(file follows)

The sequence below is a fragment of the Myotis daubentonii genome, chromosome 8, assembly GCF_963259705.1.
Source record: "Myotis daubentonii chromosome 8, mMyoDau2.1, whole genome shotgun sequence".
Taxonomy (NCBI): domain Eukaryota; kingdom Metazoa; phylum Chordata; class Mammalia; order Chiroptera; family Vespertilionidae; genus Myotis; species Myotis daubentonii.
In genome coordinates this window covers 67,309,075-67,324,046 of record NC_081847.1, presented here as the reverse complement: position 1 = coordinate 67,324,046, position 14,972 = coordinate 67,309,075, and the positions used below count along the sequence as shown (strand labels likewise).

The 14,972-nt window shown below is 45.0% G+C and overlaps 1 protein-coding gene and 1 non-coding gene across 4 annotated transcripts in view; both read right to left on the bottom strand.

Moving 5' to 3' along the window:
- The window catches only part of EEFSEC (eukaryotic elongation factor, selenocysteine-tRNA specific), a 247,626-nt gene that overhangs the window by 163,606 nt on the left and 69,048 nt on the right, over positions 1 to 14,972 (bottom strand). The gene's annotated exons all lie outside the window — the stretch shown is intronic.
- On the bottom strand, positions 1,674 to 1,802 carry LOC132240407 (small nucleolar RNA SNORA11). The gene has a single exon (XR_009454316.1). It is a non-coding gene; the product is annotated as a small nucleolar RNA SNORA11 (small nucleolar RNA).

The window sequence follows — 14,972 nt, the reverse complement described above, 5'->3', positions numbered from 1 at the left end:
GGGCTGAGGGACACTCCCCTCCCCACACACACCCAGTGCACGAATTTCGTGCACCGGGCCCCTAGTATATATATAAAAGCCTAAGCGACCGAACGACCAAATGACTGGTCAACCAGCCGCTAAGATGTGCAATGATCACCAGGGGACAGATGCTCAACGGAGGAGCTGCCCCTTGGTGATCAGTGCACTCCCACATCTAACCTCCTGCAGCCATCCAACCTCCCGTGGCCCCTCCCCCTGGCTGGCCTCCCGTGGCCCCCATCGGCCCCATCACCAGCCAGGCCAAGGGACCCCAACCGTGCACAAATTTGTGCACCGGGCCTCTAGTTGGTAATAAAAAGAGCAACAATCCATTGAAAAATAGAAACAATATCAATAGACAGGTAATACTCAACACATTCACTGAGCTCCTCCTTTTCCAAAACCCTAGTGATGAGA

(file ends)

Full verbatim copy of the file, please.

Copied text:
The sequence below is a fragment of the Myotis daubentonii genome, chromosome 8, assembly GCF_963259705.1.
Source record: "Myotis daubentonii chromosome 8, mMyoDau2.1, whole genome shotgun sequence".
Taxonomy (NCBI): domain Eukaryota; kingdom Metazoa; phylum Chordata; class Mammalia; order Chiroptera; family Vespertilionidae; genus Myotis; species Myotis daubentonii.
In genome coordinates this window covers 67,309,075-67,324,046 of record NC_081847.1, presented here as the reverse complement: position 1 = coordinate 67,324,046, position 14,972 = coordinate 67,309,075, and the positions used below count along the sequence as shown (strand labels likewise).

The 14,972-nt window shown below is 45.0% G+C and overlaps 1 protein-coding gene and 1 non-coding gene across 4 annotated transcripts in view; both read right to left on the bottom strand.

Moving 5' to 3' along the window:
- The window catches only part of EEFSEC (eukaryotic elongation factor, selenocysteine-tRNA specific), a 247,626-nt gene that overhangs the window by 163,606 nt on the left and 69,048 nt on the right, over positions 1 to 14,972 (bottom strand). The gene's annotated exons all lie outside the window — the stretch shown is intronic.
- On the bottom strand, positions 1,674 to 1,802 carry LOC132240407 (small nucleolar RNA SNORA11). The gene has a single exon (XR_009454316.1). It is a non-coding gene; the product is annotated as a small nucleolar RNA SNORA11 (small nucleolar RNA).

The window sequence follows — 14,972 nt, the reverse complement described above, 5'->3', positions numbered from 1 at the left end:
GGGCTGAGGGACACTCCCCTCCCCACACACACCCAGTGCACGAATTTCGTGCACCGGGCCCCTAGTATATATATAAAAGCCTAAGCGACCGAACGACCAAATGACTGGTCAACCAGCCGCTAAGATGTGCAATGATCACCAGGGGACAGATGCTCAACGGAGGAGCTGCCCCTTGGTGATCAGTGCACTCCCACATCTAACCTCCTGCAGCCATCCAACCTCCCGTGGCCCCTCCCCCTGGCTGGCCTCCCGTGGCCCCCATCGGCCCCATCACCAGCCAGGCCAAGGGACCCCAACCGTGCACAAATTTGTGCACCGGGCCTCTAGTTGGTAATAAAAAGAGCAACAATCCATTGAAAAATAGAAACAATATCAATAGACAGGTAATACTCAACACATTCACTGAGCTCCTCCTTTTCCAAAACCCTAGTGATGAGA